Thus the apostle Peter, in his last chapter, urged his followers to heed the words written by the Old Testament prophets. And Paul—in his final epistle—stressed that “all Scripture is given by inspiration of God” (2 Timothy 3:16). That is, all the writings are “God-breathed.” The “Scripture,” of course, means the writings, the actual words written down—they are “God-inspired,” not just the concepts.

Similarly John, in his last chapter, warned of the grave danger incurred by anyone who would either “add to” or “take away from,” not just the ideas, but “the words of the book of this prophecy” (Revelation 22:18-19). Actually, “he which testifieth these things” was not just John but the glorified Jesus Himself (see Revelation 22:16, 20).

In fact, Jesus frequently quoted passages from the Old Testament, sometimes basing His entire thrust on a single word (e.g., John 10:34, 37; arguing on the basis of the word “gods” in Psalm 82:6). In that connection, He stressed that “the scripture cannot be broken” (John 10:35), referring to the actual words written by Moses and the prophets.

Near the end of His earthly ministry, He made a startling promise: “Heaven and earth shall pass away: but my words shall not pass away” (Mark 13:31). Thus the actual words of the Bible have come ultimately from God, and we do well to learn them and make them a part of our lives. HMM

Just A Huckster

He must increase, but I must decrease. —John 3:30

Some young preacher will study until he has to get thick glasses to take care of his failing eyesight because he has an idea he wants to become a famous preacher. He wants to use Jesus Christ to make him a famous preacher. He’s just a huckster buying and selling and getting gain. They will ordain him and he will be known as Reverend and if he writes a book, they will make him a doctor. And he will be known as Doctor; but he’s still a huckster buying and selling and getting gain. And when the Lord comes back, He will drive him out of the temple along with the other cattle.

We can use the Lord for anything—or try to use Him. But what I’m preaching and what Paul taught and what was brought down through the years and what gave breath to the modern missionary movement that you and I know about and belong to was just the opposite: “O, God, we don’t want anything You have, we want You.” That’s the cry of a soul on its way up.

Lord, give us that hunger to know You; deliver us from the pride that makes us want to use You. Let me pray today with John, “He must increase, but I must decrease.” Amen.

It Is Modern Man Himself Who Is the Dreamer

Ye are all the children of light, and the children of the day: we are not of the nigh,, nor of darkness… let us watch and be sober. 1 Thessalonians 5:5, 6

We of the Christian faith need not go on the defensive, for it is the modern man of the world who is the dreamer, not the Christian believer!

The sinner can never be quite himself. All his life he must pretend. He must act as if he were never going to die, and yet he knows too well that he is. He must act as if he had not sinned, when in his deep heart he knows very well that he has. He must act unconcerned about God and judgment and the future life, and all the time his heart is deeply disturbed about his precarious condition. He must keep up a front of nonchalance while shrinking from facts and wincing under the lash of conscience. All his adult life he must dodge and hide and conceal. When he finally drops the act he either loses his mind or tries suicide.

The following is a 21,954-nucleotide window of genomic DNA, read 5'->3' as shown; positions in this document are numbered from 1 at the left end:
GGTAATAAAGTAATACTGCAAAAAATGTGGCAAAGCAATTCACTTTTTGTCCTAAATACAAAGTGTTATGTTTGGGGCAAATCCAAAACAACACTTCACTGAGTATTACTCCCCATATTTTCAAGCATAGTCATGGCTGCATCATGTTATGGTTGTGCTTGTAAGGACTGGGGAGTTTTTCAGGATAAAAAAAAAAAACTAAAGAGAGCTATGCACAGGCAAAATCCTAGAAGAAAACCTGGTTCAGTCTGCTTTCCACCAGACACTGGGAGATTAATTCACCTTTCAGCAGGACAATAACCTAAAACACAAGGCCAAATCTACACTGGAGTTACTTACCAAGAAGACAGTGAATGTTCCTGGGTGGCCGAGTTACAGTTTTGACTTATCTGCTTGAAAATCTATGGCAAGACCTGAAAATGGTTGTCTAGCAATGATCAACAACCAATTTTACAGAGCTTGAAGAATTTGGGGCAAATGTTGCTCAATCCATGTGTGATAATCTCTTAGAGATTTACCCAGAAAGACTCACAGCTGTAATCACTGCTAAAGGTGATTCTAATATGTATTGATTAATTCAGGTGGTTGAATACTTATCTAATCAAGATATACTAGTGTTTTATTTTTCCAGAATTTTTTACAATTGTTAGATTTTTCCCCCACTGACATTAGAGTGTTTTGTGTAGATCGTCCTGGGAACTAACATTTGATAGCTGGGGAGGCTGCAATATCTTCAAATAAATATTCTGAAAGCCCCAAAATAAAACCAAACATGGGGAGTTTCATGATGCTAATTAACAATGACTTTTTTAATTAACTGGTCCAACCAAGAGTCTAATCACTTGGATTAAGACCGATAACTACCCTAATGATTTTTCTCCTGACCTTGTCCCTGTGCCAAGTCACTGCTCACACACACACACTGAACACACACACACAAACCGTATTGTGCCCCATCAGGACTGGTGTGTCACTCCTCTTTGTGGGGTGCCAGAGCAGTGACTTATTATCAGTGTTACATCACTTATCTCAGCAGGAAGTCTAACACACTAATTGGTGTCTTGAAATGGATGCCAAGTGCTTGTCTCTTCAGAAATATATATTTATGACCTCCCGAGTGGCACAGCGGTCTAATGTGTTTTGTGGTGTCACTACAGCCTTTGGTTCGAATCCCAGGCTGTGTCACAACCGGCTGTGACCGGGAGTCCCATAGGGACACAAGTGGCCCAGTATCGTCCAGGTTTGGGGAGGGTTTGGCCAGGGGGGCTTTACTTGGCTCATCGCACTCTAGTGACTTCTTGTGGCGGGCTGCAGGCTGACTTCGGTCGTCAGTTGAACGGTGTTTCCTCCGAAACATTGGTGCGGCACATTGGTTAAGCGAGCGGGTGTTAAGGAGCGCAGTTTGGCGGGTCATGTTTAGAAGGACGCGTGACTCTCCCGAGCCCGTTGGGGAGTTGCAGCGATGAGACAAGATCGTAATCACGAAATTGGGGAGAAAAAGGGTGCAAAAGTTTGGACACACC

If realism is the recognition of things as they actually are, the Christian is of all persons the most realistic. He of all intelligent thinkers is the one most concerned with reality. He pares things down to their stark essentials and squeezes out of his mind everything that inflates his thinking. He demands to know the whole truth about God, sin, life, death, moral accountability and the world to come. He wants to know the worst about himself in order that he may do something about it. He takes into account the undeniable fact that he has sinned. He recognizes the shortness of time and the certainty of death. These he does not try to avoid or alter to his own liking. They are facts and he faces them full on.

The believer is a realist—his expectations are valid and his faith well grounded!

Let Fear Become Trust

Ye have not received the spirit of bondage again to fear. ROMANS 8:15

What can we do but pray for the throngs of defiant men and women who believe that their humanistic view of life is all sufficient? They believe that they are responsible “captains” of their own souls.

The sad fact is that even while they are joining in the age-old rejection of Jesus Christ—”We will not have this Man to rule over us”—they still are beset with fears within.

The present competitive world and its selfish society have brought many new fears to the human race. I can sympathize with those troubled beings who lie awake at night worrying about the possible destruction of the race through some evil, misguided use of the world’s store of nuclear weapons. The tragedy is that they have lost all sense of the sovereignty and omnipotence and faithfulness of the living God.

Although the material world has never understood it, our faith is well placed in the Scriptures! Those who take God’s Word seriously are convinced of an actual heavenly realm as real as this world we inhabit!

Dear Lord, thank You that You are a strong tower where we can find shelter and protection. I choose to put my trust in You.